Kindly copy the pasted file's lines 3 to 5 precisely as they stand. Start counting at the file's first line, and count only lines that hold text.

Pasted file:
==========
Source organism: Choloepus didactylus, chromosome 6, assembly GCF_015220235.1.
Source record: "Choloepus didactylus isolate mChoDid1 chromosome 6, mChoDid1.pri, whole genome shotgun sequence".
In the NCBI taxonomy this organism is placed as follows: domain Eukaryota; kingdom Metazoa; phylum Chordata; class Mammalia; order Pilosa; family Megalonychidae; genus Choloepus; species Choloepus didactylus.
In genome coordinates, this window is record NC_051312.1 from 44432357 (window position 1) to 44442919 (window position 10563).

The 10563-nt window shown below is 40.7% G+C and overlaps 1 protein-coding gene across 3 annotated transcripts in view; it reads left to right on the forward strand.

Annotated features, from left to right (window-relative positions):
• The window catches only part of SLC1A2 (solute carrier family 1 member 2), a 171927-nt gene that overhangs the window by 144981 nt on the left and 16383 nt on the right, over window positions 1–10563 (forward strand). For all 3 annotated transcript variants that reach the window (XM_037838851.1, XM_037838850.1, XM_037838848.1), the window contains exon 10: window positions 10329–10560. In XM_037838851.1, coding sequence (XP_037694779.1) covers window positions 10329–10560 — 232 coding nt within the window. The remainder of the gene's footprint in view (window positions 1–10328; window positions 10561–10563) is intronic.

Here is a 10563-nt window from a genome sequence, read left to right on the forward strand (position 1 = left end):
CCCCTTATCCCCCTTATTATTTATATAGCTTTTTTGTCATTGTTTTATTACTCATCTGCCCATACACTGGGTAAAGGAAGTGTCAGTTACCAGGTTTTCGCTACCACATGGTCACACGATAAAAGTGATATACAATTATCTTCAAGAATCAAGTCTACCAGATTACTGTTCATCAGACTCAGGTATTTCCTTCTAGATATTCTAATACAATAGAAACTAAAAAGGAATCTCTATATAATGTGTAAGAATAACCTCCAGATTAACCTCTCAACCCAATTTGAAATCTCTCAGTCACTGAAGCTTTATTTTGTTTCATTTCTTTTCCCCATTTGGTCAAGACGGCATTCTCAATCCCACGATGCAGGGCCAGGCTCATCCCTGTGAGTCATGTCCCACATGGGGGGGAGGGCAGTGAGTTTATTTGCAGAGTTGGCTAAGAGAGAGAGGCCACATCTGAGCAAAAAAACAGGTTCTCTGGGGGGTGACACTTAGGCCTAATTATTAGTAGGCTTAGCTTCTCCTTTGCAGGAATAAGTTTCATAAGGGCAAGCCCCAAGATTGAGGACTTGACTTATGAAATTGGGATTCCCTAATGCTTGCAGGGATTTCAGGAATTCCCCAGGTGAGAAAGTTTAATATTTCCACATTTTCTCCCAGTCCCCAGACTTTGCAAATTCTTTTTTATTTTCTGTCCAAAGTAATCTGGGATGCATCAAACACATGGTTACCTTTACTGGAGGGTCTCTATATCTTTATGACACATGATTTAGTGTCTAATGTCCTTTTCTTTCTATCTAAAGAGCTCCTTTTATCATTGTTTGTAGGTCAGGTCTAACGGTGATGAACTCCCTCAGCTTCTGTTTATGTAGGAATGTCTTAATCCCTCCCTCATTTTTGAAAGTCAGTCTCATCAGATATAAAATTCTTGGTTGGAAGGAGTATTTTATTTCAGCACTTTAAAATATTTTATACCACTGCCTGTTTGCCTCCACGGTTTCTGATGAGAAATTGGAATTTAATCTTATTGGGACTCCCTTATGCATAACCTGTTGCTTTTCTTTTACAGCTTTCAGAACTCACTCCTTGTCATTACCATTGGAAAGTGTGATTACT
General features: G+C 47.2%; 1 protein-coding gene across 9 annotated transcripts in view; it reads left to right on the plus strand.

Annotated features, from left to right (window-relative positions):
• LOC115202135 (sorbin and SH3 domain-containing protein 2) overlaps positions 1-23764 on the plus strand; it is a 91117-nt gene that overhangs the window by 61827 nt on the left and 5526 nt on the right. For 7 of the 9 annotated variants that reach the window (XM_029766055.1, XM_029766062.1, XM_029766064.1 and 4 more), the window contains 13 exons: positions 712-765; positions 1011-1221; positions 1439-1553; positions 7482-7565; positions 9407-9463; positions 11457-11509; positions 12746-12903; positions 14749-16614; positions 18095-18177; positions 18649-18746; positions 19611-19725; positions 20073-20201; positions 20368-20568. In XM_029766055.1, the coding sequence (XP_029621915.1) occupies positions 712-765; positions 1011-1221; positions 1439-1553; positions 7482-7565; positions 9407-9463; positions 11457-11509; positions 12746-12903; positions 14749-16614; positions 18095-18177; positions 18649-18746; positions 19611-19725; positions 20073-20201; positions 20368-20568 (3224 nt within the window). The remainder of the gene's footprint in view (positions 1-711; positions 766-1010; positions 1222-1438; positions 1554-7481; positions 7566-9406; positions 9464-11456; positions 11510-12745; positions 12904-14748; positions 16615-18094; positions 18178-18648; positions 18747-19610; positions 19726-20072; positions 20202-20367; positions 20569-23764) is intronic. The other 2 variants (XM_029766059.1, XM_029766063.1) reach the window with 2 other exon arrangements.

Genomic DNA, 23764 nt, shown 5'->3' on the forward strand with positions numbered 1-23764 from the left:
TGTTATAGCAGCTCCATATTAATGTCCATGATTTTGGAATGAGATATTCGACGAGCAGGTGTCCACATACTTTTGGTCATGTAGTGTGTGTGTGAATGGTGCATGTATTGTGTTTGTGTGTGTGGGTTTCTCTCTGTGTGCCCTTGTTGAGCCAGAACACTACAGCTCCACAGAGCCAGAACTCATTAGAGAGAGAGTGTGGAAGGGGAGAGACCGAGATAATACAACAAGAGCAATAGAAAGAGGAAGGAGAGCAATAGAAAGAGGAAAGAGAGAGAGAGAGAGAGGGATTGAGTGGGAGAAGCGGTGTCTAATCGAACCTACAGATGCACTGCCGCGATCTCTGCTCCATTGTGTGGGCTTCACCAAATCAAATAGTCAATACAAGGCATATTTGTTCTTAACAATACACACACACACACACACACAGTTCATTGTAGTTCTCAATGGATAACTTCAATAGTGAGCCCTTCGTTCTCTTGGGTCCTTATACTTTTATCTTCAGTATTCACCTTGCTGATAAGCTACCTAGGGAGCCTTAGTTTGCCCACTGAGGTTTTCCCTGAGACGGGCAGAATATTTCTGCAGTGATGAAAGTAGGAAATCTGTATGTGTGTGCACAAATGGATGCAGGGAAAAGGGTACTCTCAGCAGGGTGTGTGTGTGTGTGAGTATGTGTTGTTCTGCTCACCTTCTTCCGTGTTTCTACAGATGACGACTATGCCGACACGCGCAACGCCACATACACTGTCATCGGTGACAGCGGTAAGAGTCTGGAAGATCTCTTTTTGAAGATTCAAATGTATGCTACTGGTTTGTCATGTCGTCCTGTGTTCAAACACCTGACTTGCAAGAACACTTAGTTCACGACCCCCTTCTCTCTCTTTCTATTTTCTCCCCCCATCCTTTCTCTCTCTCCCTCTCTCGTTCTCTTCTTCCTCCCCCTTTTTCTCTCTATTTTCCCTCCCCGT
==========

In the NCBI taxonomy this organism is placed as follows: domain Eukaryota; kingdom Metazoa; phylum Chordata; class Mammalia; order Pilosa; family Megalonychidae; genus Choloepus; species Choloepus didactylus.
In genome coordinates, this window is record NC_051312.1 from 44432357 (window position 1) to 44442919 (window position 10563).

The 10563-nt window shown below is 40.7% G+C and overlaps 1 protein-coding gene across 3 annotated transcripts in view; it reads left to right on the forward strand.